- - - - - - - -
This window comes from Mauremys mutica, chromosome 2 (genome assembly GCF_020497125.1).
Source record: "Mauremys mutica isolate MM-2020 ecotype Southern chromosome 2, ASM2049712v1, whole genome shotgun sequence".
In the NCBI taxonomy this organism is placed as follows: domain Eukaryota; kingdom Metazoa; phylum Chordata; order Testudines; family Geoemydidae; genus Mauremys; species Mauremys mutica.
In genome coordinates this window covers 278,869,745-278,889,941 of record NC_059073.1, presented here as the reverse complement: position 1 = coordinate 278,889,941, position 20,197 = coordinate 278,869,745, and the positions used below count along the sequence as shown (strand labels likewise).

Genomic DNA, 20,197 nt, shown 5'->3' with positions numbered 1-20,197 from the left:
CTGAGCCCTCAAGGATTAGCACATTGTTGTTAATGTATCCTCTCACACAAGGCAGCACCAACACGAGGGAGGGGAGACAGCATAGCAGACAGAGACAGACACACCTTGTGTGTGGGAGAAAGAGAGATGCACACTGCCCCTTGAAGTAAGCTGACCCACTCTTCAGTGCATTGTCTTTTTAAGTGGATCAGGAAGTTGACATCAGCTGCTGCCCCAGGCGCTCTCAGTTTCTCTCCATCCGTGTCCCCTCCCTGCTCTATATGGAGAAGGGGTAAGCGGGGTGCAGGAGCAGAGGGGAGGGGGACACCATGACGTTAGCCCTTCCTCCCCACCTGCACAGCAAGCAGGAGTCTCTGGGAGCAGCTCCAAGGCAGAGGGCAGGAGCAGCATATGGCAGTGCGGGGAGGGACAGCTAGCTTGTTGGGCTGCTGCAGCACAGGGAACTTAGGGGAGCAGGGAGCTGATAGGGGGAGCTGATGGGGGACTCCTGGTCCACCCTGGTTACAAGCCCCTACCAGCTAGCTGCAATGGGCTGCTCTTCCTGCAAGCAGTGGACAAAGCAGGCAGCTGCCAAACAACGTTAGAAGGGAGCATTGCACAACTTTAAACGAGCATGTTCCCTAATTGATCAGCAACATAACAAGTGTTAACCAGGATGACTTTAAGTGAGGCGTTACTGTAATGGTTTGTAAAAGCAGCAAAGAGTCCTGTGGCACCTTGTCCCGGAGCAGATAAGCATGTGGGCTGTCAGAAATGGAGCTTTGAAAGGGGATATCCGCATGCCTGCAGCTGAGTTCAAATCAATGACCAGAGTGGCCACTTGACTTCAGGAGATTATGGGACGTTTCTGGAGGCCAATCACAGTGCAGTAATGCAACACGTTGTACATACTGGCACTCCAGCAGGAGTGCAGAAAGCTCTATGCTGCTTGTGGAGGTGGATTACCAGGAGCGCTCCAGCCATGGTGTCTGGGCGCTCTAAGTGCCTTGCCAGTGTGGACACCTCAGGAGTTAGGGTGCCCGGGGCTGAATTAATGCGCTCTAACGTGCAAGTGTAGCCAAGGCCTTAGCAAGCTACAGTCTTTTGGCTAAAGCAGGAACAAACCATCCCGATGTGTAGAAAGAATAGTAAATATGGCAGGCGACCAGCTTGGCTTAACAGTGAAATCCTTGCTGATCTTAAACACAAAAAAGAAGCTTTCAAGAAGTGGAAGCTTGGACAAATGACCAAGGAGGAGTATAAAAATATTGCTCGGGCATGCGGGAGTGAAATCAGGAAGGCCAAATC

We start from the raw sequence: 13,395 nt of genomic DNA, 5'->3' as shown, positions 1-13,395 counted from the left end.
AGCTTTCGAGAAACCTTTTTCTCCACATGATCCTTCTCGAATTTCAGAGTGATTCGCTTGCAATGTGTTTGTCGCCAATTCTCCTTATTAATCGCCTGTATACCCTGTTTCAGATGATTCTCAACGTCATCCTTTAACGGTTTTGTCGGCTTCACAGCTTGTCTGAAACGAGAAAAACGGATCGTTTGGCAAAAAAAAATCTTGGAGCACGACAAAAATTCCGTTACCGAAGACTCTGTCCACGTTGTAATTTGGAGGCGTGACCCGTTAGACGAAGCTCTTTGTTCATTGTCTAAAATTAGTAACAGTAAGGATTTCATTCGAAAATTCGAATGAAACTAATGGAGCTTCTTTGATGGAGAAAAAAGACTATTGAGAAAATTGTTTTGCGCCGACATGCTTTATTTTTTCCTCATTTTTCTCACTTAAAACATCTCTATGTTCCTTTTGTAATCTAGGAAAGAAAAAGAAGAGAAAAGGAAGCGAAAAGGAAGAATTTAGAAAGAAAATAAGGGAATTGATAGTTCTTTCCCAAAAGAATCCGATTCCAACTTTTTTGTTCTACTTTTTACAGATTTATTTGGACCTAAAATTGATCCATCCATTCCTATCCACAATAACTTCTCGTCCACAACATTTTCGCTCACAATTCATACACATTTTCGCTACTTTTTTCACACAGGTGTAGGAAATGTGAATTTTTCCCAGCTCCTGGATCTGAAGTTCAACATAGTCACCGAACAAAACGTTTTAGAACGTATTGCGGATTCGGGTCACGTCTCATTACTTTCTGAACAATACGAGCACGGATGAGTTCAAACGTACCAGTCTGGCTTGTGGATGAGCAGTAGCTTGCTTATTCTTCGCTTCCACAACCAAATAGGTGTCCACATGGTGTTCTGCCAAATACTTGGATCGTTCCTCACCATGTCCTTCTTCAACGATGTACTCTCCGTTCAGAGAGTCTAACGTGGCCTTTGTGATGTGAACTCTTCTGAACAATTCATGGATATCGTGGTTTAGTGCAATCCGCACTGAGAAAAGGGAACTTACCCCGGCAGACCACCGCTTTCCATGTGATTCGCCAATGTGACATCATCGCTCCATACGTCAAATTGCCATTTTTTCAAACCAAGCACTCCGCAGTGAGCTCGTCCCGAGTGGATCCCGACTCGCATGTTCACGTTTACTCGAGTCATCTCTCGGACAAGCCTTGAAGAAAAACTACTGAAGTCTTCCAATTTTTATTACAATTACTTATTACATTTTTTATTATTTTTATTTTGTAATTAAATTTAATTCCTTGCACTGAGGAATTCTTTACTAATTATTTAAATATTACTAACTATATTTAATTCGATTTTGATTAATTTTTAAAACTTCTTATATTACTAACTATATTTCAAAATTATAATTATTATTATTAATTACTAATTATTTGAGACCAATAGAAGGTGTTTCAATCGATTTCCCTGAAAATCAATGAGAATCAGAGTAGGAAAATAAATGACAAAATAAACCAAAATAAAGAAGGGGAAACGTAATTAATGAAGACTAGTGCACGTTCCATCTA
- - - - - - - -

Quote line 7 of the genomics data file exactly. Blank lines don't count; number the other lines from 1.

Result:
We start from the raw sequence: 13,395 nt of genomic DNA, 5'->3' as shown, positions 1-13,395 counted from the left end.